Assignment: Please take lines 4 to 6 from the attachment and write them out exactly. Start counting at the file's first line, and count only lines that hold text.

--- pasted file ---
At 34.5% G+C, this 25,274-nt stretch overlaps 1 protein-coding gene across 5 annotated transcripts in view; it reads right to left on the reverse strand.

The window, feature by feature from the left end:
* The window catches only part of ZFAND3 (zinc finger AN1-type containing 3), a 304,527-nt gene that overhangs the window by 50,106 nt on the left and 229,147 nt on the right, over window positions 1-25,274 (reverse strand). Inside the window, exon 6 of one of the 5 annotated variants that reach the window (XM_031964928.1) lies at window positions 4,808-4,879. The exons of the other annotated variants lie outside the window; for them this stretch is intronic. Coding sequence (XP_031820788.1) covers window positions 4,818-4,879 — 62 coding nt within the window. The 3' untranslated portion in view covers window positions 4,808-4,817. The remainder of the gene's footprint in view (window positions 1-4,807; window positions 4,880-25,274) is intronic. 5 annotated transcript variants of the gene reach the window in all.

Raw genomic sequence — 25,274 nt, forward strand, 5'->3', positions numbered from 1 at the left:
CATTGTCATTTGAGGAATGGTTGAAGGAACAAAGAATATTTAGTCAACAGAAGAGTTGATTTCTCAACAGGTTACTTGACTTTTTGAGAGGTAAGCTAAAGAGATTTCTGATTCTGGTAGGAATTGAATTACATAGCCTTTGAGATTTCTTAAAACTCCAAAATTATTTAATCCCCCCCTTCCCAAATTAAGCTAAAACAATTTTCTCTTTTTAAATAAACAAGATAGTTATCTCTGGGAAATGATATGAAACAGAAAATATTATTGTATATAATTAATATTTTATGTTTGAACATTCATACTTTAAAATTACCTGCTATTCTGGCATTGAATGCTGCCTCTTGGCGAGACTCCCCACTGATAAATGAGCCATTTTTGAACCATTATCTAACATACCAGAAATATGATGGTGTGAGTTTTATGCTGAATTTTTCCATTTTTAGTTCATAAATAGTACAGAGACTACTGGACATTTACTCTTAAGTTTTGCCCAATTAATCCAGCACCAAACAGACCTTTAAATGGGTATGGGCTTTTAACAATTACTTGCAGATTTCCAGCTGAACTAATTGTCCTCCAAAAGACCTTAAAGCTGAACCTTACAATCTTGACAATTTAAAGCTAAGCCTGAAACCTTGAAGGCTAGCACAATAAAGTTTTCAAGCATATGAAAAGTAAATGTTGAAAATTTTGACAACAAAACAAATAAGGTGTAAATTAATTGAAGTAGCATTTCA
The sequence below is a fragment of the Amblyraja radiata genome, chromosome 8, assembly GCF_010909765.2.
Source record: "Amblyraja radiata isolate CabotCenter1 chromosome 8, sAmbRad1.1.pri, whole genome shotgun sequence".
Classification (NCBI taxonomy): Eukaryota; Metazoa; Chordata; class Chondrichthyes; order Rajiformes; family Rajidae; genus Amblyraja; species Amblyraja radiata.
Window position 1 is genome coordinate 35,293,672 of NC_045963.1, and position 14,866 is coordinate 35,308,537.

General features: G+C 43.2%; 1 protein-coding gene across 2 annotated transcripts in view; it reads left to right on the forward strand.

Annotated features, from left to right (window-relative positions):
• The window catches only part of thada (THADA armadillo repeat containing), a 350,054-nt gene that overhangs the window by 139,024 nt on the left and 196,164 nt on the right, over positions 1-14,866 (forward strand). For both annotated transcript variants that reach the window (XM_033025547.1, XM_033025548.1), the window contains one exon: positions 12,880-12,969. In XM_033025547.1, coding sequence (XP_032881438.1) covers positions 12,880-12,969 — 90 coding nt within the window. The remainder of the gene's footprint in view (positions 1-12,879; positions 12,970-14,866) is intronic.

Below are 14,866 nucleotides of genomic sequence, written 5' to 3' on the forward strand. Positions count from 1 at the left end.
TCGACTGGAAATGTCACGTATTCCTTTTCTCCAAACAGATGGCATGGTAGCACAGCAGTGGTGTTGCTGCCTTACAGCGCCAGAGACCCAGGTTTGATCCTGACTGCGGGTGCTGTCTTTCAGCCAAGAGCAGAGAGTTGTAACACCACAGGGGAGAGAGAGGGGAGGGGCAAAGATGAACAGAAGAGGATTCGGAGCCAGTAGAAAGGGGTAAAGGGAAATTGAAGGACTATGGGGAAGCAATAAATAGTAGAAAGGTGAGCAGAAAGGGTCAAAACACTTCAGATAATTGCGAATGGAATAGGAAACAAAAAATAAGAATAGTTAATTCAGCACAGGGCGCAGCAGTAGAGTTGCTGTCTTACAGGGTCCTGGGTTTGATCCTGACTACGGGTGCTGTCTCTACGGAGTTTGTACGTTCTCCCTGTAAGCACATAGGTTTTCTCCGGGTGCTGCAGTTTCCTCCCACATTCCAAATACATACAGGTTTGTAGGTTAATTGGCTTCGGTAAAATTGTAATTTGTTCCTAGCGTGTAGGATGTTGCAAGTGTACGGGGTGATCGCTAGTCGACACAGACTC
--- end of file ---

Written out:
Raw genomic sequence — 25,274 nt, forward strand, 5'->3', positions numbered from 1 at the left:
CATTGTCATTTGAGGAATGGTTGAAGGAACAAAGAATATTTAGTCAACAGAAGAGTTGATTTCTCAACAGGTTACTTGACTTTTTGAGAGGTAAGCTAAAGAGATTTCTGATTCTGGTAGGAATTGAATTACATAGCCTTTGAGATTTCTTAAAACTCCAAAATTATTTAATCCCCCCCTTCCCAAATTAAGCTAAAACAATTTTCTCTTTTTAAATAAACAAGATAGTTATCTCTGGGAAATGATATGAAACAGAAAATATTATTGTATATAATTAATATTTTATGTTTGAACATTCATACTTTAAAATTACCTGCTATTCTGGCATTGAATGCTGCCTCTTGGCGAGACTCCCCACTGATAAATGAGCCATTTTTGAACCATTATCTAACATACCAGAAATATGATGGTGTGAGTTTTATGCTGAATTTTTCCATTTTTAGTTCATAAATAGTACAGAGACTACTGGACATTTACTCTTAAGTTTTGCCCAATTAATCCAGCACCAAACAGACCTTTAAATGGGTATGGGCTTTTAACAATTACTTGCAGATTTCCAGCTGAACTAATTGTCCTCCAAAAGACCTTAAAGCTGAACCTTACAATCTTGACAATTTAAAGCTAAGCCTGAAACCTTGAAGGCTAGCACAATAAAGTTTTCAAGCATATGAAAAGTAAATGTTGAAAATTTTGACAACAAAACAAATAAGGTGTAAATTAATTGAAGTAGCATTTCA
The sequence below is a fragment of the Amblyraja radiata genome, chromosome 8, assembly GCF_010909765.2.